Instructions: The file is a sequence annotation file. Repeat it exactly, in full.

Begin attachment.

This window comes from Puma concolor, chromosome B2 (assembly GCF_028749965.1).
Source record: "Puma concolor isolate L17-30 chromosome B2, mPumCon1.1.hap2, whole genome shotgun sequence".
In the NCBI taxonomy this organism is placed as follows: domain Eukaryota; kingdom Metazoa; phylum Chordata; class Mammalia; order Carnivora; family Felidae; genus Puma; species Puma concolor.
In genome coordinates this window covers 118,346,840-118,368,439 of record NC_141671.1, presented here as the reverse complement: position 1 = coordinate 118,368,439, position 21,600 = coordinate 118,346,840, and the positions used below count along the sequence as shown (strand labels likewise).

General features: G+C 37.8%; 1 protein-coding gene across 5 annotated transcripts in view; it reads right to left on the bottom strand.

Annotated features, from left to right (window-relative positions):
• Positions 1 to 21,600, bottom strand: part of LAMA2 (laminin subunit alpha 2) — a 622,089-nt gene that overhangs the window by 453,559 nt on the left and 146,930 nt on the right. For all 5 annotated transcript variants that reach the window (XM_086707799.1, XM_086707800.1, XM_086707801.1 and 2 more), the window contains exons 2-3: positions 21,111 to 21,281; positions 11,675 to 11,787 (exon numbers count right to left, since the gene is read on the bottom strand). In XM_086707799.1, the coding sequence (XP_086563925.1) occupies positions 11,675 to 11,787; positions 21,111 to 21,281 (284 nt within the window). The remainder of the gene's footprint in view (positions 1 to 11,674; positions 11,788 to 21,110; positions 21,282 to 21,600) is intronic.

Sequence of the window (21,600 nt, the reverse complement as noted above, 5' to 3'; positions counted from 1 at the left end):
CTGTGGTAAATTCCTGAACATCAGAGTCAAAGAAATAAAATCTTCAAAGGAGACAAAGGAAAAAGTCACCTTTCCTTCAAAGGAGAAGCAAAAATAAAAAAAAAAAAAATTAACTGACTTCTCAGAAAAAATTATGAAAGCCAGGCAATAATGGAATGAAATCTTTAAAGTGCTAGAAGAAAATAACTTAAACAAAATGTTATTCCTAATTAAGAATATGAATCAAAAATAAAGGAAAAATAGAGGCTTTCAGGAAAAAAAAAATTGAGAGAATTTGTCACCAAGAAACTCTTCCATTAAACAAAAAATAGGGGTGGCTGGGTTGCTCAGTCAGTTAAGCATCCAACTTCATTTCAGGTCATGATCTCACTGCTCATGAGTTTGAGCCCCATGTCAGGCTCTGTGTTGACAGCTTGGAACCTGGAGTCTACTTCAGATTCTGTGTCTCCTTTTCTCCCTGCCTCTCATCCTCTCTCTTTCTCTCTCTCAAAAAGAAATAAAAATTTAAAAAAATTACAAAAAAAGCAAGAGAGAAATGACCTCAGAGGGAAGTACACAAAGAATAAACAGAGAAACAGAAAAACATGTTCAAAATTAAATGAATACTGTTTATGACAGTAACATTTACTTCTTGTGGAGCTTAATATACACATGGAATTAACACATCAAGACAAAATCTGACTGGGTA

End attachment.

This window comes from Puma concolor, chromosome B2 (assembly GCF_028749965.1).
Source record: "Puma concolor isolate L17-30 chromosome B2, mPumCon1.1.hap2, whole genome shotgun sequence".
In the NCBI taxonomy this organism is placed as follows: domain Eukaryota; kingdom Metazoa; phylum Chordata; class Mammalia; order Carnivora; family Felidae; genus Puma; species Puma concolor.
In genome coordinates this window covers 118,346,840-118,368,439 of record NC_141671.1, presented here as the reverse complement: position 1 = coordinate 118,368,439, position 21,600 = coordinate 118,346,840, and the positions used below count along the sequence as shown (strand labels likewise).

General features: G+C 37.8%; 1 protein-coding gene across 5 annotated transcripts in view; it reads right to left on the bottom strand.

Annotated features, from left to right (window-relative positions):
• Positions 1 to 21,600, bottom strand: part of LAMA2 (laminin subunit alpha 2) — a 622,089-nt gene that overhangs the window by 453,559 nt on the left and 146,930 nt on the right. For all 5 annotated transcript variants that reach the window (XM_086707799.1, XM_086707800.1, XM_086707801.1 and 2 more), the window contains exons 2-3: positions 21,111 to 21,281; positions 11,675 to 11,787 (exon numbers count right to left, since the gene is read on the bottom strand). In XM_086707799.1, the coding sequence (XP_086563925.1) occupies positions 11,675 to 11,787; positions 21,111 to 21,281 (284 nt within the window). The remainder of the gene's footprint in view (positions 1 to 11,674; positions 11,788 to 21,110; positions 21,282 to 21,600) is intronic.

Sequence of the window (21,600 nt, the reverse complement as noted above, 5' to 3'; positions counted from 1 at the left end):
CTGTGGTAAATTCCTGAACATCAGAGTCAAAGAAATAAAATCTTCAAAGGAGACAAAGGAAAAAGTCACCTTTCCTTCAAAGGAGAAGCAAAAATAAAAAAAAAAAAAATTAACTGACTTCTCAGAAAAAATTATGAAAGCCAGGCAATAATGGAATGAAATCTTTAAAGTGCTAGAAGAAAATAACTTAAACAAAATGTTATTCCTAATTAAGAATATGAATCAAAAATAAAGGAAAAATAGAGGCTTTCAGGAAAAAAAAAATTGAGAGAATTTGTCACCAAGAAACTCTTCCATTAAACAAAAAATAGGGGTGGCTGGGTTGCTCAGTCAGTTAAGCATCCAACTTCATTTCAGGTCATGATCTCACTGCTCATGAGTTTGAGCCCCATGTCAGGCTCTGTGTTGACAGCTTGGAACCTGGAGTCTACTTCAGATTCTGTGTCTCCTTTTCTCCCTGCCTCTCATCCTCTCTCTTTCTCTCTCTCAAAAAGAAATAAAAATTTAAAAAAATTACAAAAAAAGCAAGAGAGAAATGACCTCAGAGGGAAGTACACAAAGAATAAACAGAGAAACAGAAAAACATGTTCAAAATTAAATGAATACTGTTTATGACAGTAACATTTACTTCTTGTGGAGCTTAATATACACATGGAATTAACACATCAAGACAAAATCTGACTGGGTA